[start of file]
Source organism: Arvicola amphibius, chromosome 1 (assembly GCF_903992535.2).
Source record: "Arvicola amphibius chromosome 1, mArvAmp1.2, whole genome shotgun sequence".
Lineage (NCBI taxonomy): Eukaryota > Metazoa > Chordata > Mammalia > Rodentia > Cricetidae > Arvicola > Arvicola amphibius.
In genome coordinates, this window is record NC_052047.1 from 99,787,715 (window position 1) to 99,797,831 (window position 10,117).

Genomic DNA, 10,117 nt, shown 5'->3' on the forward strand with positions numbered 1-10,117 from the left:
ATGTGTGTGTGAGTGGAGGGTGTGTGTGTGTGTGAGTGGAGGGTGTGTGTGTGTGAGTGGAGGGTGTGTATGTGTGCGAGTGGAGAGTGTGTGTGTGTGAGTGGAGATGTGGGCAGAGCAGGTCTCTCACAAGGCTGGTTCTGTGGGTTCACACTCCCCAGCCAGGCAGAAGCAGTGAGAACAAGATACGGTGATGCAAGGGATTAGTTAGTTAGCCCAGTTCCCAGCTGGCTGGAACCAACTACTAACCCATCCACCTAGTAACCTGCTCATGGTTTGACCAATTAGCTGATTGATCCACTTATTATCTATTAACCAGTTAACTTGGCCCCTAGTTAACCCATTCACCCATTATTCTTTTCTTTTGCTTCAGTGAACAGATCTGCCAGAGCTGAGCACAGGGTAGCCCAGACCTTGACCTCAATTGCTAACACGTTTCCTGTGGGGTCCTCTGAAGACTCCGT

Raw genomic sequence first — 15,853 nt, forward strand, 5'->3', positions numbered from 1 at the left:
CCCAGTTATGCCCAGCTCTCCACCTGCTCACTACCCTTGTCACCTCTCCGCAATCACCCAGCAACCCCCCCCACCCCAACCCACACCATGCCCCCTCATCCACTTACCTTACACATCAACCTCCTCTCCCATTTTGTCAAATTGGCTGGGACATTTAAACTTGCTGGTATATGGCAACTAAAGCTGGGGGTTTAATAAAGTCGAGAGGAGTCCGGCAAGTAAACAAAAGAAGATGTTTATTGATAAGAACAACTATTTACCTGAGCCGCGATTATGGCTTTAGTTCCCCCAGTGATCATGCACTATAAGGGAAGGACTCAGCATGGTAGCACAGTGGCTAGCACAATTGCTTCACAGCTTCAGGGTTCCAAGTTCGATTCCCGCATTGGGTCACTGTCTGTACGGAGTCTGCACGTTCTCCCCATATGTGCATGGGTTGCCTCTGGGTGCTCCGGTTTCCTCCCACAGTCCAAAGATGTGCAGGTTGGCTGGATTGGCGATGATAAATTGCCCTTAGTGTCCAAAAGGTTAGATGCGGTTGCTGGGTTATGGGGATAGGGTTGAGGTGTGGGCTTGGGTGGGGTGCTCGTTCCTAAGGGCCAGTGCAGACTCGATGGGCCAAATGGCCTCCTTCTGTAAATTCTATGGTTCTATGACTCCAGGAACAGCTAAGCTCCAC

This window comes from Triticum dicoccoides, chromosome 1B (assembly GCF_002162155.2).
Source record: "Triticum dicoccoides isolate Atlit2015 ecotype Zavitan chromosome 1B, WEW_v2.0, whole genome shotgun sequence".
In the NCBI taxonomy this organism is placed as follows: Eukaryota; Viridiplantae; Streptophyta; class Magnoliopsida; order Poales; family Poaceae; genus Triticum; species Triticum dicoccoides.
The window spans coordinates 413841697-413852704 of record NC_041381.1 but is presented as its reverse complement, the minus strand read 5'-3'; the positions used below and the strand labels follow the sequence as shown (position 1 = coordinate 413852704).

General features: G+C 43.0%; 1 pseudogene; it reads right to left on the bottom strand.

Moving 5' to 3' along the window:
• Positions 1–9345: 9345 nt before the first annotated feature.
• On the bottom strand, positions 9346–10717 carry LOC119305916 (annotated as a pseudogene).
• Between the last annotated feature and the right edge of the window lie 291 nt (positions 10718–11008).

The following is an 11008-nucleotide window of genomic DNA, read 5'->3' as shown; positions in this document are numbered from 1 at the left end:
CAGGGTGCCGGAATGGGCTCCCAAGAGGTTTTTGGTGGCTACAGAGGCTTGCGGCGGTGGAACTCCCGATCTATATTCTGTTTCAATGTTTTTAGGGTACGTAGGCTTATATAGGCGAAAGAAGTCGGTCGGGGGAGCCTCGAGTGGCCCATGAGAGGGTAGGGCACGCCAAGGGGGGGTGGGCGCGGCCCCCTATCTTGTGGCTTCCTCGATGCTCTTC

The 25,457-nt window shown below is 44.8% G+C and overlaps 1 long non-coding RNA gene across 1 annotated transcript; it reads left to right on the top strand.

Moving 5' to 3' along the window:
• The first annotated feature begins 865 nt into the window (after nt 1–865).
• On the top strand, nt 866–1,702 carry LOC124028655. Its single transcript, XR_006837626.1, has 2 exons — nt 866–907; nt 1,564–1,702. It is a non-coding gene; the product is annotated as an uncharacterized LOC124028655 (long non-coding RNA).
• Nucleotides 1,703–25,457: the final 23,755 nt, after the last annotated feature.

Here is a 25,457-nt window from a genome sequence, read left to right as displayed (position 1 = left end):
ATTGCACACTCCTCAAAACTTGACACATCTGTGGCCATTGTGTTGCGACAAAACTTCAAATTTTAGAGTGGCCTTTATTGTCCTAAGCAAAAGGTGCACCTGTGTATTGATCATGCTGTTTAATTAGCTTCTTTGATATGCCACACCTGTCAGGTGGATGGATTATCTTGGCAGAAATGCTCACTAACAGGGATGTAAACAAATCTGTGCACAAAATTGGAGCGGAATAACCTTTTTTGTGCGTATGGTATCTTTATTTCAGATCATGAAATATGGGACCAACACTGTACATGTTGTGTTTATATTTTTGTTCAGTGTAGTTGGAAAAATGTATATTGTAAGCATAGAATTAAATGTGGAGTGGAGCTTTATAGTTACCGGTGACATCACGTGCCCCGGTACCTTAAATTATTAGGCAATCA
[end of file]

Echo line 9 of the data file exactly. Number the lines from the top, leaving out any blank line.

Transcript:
This window comes from Triticum dicoccoides, chromosome 1B (assembly GCF_002162155.2).